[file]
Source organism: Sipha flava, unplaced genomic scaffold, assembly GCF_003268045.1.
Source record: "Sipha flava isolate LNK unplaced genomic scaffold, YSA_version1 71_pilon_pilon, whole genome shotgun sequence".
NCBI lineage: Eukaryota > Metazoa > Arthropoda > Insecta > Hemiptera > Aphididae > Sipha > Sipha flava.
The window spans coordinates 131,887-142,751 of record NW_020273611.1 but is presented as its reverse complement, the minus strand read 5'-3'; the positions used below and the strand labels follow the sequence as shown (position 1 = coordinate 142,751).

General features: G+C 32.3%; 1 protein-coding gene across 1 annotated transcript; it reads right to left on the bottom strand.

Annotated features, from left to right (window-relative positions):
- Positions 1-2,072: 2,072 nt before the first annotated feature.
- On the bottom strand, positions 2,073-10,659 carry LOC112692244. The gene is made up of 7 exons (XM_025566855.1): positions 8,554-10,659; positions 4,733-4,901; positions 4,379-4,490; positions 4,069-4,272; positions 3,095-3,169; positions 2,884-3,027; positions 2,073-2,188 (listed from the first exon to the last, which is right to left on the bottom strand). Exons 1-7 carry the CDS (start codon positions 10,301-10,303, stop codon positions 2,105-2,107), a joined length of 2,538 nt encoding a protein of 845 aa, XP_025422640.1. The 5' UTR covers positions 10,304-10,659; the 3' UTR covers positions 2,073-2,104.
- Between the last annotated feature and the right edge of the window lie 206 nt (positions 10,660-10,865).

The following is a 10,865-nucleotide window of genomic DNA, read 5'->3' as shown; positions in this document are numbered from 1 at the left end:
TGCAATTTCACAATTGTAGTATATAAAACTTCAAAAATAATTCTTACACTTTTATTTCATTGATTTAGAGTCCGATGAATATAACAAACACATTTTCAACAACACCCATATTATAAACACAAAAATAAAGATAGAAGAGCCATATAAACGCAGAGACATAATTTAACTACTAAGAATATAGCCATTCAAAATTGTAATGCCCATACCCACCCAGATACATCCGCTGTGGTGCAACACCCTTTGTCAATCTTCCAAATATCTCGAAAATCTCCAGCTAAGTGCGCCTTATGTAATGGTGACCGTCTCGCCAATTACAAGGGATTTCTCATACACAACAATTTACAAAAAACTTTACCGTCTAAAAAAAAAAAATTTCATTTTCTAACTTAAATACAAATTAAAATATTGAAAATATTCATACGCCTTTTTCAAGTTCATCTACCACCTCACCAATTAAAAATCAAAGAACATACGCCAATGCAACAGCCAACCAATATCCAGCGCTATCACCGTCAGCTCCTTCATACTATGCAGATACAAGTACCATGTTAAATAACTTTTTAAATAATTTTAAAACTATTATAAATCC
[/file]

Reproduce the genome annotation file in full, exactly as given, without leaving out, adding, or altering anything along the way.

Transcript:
Source organism: Sipha flava, unplaced genomic scaffold, assembly GCF_003268045.1.
Source record: "Sipha flava isolate LNK unplaced genomic scaffold, YSA_version1 71_pilon_pilon, whole genome shotgun sequence".
NCBI lineage: Eukaryota > Metazoa > Arthropoda > Insecta > Hemiptera > Aphididae > Sipha > Sipha flava.
The window spans coordinates 131,887-142,751 of record NW_020273611.1 but is presented as its reverse complement, the minus strand read 5'-3'; the positions used below and the strand labels follow the sequence as shown (position 1 = coordinate 142,751).

General features: G+C 32.3%; 1 protein-coding gene across 1 annotated transcript; it reads right to left on the bottom strand.

Annotated features, from left to right (window-relative positions):
- Positions 1-2,072: 2,072 nt before the first annotated feature.
- On the bottom strand, positions 2,073-10,659 carry LOC112692244. The gene is made up of 7 exons (XM_025566855.1): positions 8,554-10,659; positions 4,733-4,901; positions 4,379-4,490; positions 4,069-4,272; positions 3,095-3,169; positions 2,884-3,027; positions 2,073-2,188 (listed from the first exon to the last, which is right to left on the bottom strand). Exons 1-7 carry the CDS (start codon positions 10,301-10,303, stop codon positions 2,105-2,107), a joined length of 2,538 nt encoding a protein of 845 aa, XP_025422640.1. The 5' UTR covers positions 10,304-10,659; the 3' UTR covers positions 2,073-2,104.
- Between the last annotated feature and the right edge of the window lie 206 nt (positions 10,660-10,865).

The following is a 10,865-nucleotide window of genomic DNA, read 5'->3' as shown; positions in this document are numbered from 1 at the left end:
TGCAATTTCACAATTGTAGTATATAAAACTTCAAAAATAATTCTTACACTTTTATTTCATTGATTTAGAGTCCGATGAATATAACAAACACATTTTCAACAACACCCATATTATAAACACAAAAATAAAGATAGAAGAGCCATATAAACGCAGAGACATAATTTAACTACTAAGAATATAGCCATTCAAAATTGTAATGCCCATACCCACCCAGATACATCCGCTGTGGTGCAACACCCTTTGTCAATCTTCCAAATATCTCGAAAATCTCCAGCTAAGTGCGCCTTATGTAATGGTGACCGTCTCGCCAATTACAAGGGATTTCTCATACACAACAATTTACAAAAAACTTTACCGTCTAAAAAAAAAAAATTTCATTTTCTAACTTAAATACAAATTAAAATATTGAAAATATTCATACGCCTTTTTCAAGTTCATCTACCACCTCACCAATTAAAAATCAAAGAACATACGCCAATGCAACAGCCAACCAATATCCAGCGCTATCACCGTCAGCTCCTTCATACTATGCAGATACAAGTACCATGTTAAATAACTTTTTAAATAATTTTAAAACTATTATAAATCC